Is Geometric Metamerism Wrecking Your Color Program?

Posted October 17, 2017 by Mike Huda

The World Series starts next week. While players and fans are gearing up for the big event, stadium groundskeepers are preparing, too. You’ve surely seen those meticulous patterns in the grass – crisscross, spiral, plaid – but do you know how the groundskeepers create them?

Thanks to a phenomenon called geometric metamerism (aka gonio-appearance), the grass really is greener on the other side. Read on to learn more about this optical illusion that can trick your eyes and wreak havoc on your color control program.

This creative use of geometric metamerism tricks the eye into thinking the flat field is concave. Image courtesy of https://growinggreengrass.net

Let’s start with metamerism.

Metamerism is a phenomenon that occurs when two colors appear to match under one lighting condition, but not when that light changes. If you’ve ever put on socks in your dark closet, only to realize once you hit daylight that one is black and the other dark brown, you’ve been a victim.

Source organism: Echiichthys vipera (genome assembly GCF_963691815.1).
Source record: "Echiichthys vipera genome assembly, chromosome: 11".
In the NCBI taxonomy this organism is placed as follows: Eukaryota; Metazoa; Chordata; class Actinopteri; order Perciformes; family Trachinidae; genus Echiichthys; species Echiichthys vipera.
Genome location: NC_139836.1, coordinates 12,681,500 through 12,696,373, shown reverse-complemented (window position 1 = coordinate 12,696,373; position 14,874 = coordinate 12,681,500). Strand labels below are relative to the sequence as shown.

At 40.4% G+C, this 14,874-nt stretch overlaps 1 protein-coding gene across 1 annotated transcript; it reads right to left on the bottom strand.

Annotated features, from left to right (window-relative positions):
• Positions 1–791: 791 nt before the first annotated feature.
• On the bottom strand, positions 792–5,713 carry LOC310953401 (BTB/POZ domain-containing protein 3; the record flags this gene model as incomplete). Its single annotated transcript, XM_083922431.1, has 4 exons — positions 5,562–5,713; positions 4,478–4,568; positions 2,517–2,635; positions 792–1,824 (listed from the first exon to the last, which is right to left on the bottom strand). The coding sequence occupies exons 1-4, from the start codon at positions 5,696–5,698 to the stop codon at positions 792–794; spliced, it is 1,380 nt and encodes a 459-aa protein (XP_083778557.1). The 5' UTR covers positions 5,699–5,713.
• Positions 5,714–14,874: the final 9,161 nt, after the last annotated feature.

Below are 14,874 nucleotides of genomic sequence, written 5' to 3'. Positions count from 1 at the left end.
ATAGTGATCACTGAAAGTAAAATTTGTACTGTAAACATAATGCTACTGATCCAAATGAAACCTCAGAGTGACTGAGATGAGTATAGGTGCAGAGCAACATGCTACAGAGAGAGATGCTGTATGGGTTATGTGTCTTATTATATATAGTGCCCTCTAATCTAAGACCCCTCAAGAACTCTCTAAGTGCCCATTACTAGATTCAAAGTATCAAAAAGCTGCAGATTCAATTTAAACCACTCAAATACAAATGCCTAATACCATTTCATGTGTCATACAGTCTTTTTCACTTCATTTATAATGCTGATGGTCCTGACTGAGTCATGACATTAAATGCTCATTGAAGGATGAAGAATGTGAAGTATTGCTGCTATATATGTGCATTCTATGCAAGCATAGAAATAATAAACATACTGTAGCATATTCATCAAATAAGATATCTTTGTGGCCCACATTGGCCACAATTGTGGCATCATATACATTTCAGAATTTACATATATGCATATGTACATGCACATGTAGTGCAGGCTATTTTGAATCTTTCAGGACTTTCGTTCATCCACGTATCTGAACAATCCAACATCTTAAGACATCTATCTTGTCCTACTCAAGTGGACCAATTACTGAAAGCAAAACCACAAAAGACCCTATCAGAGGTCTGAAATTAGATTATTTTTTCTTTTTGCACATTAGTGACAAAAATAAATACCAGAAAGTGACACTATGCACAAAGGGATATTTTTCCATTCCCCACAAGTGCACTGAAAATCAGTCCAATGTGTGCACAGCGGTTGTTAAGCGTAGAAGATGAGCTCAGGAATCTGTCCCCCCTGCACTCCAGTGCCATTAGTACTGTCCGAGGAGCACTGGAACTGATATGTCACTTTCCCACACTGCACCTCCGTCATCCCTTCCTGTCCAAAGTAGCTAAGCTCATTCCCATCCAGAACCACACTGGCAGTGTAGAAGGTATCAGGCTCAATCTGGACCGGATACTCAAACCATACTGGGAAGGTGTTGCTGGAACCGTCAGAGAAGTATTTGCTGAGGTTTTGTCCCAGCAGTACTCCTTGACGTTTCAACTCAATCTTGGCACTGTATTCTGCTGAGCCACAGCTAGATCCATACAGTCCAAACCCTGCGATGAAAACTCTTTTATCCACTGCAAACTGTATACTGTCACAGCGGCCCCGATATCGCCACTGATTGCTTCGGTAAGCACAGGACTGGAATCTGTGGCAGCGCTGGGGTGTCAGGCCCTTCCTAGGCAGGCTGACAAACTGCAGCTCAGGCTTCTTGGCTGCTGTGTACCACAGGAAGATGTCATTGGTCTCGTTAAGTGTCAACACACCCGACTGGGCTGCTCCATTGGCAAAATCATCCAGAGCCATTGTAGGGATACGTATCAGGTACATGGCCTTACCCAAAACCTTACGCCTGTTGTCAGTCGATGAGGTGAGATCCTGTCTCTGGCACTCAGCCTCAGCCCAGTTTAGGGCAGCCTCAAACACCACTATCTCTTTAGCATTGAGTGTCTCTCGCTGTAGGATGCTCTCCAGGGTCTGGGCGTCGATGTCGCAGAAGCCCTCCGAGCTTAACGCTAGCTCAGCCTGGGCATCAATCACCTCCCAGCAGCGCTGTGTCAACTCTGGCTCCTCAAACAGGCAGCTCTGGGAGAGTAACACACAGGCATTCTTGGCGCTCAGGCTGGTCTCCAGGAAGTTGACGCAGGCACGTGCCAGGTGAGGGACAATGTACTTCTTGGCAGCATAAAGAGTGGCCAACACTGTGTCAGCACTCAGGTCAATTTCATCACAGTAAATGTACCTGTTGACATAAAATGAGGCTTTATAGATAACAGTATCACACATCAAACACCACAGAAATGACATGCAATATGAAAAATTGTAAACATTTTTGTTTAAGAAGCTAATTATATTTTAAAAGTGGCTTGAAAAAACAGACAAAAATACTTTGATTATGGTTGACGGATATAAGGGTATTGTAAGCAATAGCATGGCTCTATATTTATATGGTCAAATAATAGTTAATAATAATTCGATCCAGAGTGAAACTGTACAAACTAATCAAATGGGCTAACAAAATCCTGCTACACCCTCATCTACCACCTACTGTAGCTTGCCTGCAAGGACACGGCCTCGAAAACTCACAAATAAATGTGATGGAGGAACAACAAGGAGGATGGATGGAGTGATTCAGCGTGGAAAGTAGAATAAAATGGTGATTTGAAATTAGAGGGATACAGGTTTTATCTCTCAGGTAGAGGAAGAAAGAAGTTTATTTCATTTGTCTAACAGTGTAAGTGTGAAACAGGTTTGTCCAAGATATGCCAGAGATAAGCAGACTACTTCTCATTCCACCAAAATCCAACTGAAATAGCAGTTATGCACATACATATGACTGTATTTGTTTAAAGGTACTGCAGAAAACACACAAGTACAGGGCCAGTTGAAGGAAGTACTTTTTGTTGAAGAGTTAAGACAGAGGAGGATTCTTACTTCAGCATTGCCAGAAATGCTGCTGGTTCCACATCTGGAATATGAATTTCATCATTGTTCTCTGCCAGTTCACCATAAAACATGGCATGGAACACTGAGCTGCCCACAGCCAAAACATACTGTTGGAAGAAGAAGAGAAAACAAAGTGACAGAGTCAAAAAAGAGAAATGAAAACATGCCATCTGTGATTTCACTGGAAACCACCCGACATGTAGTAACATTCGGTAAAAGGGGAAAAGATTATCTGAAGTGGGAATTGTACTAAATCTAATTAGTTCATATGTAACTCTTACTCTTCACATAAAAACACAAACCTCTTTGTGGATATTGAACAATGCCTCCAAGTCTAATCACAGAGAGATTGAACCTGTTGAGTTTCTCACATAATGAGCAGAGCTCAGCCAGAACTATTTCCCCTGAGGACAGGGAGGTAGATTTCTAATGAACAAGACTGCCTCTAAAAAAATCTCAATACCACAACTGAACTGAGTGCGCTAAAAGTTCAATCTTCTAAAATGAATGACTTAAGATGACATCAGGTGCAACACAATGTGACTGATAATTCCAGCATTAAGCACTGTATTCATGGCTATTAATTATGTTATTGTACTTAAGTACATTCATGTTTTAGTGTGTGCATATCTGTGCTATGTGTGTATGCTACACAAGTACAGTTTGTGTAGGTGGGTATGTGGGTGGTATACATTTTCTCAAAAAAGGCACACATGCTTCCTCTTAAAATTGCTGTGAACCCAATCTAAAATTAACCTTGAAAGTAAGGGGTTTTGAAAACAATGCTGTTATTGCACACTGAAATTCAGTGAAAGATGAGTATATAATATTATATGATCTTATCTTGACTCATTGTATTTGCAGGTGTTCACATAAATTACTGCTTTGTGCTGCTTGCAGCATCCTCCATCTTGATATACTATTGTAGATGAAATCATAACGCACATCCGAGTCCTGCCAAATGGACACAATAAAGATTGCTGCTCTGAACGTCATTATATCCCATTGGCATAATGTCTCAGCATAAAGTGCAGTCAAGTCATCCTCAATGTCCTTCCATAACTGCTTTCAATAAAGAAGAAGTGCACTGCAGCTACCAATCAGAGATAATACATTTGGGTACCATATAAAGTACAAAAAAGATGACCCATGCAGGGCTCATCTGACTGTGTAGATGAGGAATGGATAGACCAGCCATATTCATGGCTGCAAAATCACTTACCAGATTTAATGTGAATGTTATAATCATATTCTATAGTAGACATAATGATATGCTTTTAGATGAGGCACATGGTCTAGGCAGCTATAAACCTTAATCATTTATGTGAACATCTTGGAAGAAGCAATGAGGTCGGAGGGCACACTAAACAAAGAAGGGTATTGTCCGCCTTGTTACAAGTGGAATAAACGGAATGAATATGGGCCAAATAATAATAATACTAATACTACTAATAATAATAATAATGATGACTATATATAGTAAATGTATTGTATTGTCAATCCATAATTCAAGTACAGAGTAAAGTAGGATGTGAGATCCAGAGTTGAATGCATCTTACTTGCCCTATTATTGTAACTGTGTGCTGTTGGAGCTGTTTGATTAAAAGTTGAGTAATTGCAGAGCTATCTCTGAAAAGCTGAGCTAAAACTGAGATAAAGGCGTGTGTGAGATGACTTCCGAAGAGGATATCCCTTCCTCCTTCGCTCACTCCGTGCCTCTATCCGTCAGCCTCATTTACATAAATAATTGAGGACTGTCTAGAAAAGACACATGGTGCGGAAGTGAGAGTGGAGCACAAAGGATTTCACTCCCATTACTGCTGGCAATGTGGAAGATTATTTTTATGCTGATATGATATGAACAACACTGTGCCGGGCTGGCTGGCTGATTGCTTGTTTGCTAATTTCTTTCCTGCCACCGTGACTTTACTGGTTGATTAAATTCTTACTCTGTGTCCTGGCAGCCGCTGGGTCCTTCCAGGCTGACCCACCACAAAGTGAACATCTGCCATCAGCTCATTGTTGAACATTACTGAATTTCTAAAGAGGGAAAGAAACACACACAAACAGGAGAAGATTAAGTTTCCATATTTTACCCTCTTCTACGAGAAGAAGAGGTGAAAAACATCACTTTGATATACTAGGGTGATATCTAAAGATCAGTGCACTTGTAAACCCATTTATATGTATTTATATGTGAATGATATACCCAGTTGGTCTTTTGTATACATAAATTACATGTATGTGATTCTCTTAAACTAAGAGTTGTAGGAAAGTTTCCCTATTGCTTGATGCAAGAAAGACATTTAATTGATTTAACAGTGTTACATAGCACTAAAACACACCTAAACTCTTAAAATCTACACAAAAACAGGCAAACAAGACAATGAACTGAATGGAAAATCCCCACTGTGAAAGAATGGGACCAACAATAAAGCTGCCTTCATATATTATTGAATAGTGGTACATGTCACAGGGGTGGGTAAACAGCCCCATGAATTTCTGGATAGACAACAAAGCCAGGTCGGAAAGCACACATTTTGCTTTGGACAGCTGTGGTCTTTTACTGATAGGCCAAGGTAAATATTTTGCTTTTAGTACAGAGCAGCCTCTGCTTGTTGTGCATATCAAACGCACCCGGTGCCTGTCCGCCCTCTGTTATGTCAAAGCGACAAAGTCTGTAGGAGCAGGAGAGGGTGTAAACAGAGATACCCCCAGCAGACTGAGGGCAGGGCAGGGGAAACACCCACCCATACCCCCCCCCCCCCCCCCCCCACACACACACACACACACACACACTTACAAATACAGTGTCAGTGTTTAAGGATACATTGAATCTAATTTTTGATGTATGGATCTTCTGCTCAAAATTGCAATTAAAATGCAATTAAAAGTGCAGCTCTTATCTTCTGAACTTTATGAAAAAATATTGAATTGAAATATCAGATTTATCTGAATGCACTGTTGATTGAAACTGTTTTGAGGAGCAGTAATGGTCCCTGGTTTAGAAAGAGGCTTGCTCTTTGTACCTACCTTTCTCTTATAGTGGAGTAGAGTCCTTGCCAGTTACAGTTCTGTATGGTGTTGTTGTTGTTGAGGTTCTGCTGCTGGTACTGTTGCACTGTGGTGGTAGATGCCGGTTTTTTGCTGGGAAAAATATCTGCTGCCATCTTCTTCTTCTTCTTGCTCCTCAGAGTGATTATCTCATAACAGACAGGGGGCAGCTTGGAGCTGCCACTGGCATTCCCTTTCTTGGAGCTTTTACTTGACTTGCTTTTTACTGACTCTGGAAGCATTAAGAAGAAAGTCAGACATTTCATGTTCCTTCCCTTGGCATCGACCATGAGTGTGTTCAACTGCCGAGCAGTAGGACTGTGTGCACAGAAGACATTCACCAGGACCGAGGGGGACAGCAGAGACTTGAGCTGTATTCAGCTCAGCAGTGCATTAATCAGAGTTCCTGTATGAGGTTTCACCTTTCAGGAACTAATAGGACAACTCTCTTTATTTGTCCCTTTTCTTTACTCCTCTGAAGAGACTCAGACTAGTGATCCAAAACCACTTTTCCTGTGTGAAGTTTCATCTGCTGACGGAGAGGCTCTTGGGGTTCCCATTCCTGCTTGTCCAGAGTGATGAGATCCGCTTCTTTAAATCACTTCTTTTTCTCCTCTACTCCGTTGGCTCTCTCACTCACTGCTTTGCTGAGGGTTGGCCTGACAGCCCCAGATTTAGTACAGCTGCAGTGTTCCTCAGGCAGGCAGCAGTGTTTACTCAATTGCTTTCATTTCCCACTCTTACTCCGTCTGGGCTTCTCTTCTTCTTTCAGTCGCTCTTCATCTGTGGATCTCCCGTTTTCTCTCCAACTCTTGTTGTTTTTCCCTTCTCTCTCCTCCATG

The science behind it is interesting. White light is actually made up of all of the colors of the visible color spectrum, a rainbow that includes red, orange, green, blue, indigo and violet. Objects have properties like dyes, pigments and texture that determine which wavelengths of the visible spectrum are absorbed, and which are reflected back to us. It is this mixture of reflected light that enters our eyes and gives us the perception of color.

When the type of light changes, so does the mix of light that reflects off the surface. These graphs show the reflectance curves for incandescent (illuminant A) and daylight (illuminant D65). Notice how incandescent has a lot of energy in the red area, but not much in blue? Because of the increased energy in red, objects illuminated by incandescent lighting appear redder than those under daylight.

Geometric metamerism is a little different.